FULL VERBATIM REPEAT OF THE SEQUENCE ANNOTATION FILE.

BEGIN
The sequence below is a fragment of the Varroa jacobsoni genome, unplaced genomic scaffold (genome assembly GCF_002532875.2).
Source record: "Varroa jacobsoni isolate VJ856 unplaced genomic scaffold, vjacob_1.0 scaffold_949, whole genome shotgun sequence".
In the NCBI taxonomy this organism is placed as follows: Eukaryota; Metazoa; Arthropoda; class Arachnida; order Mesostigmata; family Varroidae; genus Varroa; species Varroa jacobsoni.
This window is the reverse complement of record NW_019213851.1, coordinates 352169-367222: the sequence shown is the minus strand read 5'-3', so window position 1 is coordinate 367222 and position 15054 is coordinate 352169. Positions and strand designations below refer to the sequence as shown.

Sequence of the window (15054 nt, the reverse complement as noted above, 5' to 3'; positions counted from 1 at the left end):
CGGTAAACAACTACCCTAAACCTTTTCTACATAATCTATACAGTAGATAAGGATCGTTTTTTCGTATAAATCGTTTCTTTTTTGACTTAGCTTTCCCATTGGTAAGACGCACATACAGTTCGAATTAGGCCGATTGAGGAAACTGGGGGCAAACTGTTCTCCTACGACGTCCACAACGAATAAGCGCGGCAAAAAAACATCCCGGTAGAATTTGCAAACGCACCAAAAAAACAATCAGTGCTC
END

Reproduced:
The sequence below is a fragment of the Varroa jacobsoni genome, unplaced genomic scaffold (genome assembly GCF_002532875.2).
Source record: "Varroa jacobsoni isolate VJ856 unplaced genomic scaffold, vjacob_1.0 scaffold_949, whole genome shotgun sequence".
In the NCBI taxonomy this organism is placed as follows: Eukaryota; Metazoa; Arthropoda; class Arachnida; order Mesostigmata; family Varroidae; genus Varroa; species Varroa jacobsoni.
This window is the reverse complement of record NW_019213851.1, coordinates 352169-367222: the sequence shown is the minus strand read 5'-3', so window position 1 is coordinate 367222 and position 15054 is coordinate 352169. Positions and strand designations below refer to the sequence as shown.

Sequence of the window (15054 nt, the reverse complement as noted above, 5' to 3'; positions counted from 1 at the left end):
CGGTAAACAACTACCCTAAACCTTTTCTACATAATCTATACAGTAGATAAGGATCGTTTTTTCGTATAAATCGTTTCTTTTTTGACTTAGCTTTCCCATTGGTAAGACGCACATACAGTTCGAATTAGGCCGATTGAGGAAACTGGGGGCAAACTGTTCTCCTACGACGTCCACAACGAATAAGCGCGGCAAAAAAACATCCCGGTAGAATTTGCAAACGCACCAAAAAAACAATCAGTGCTC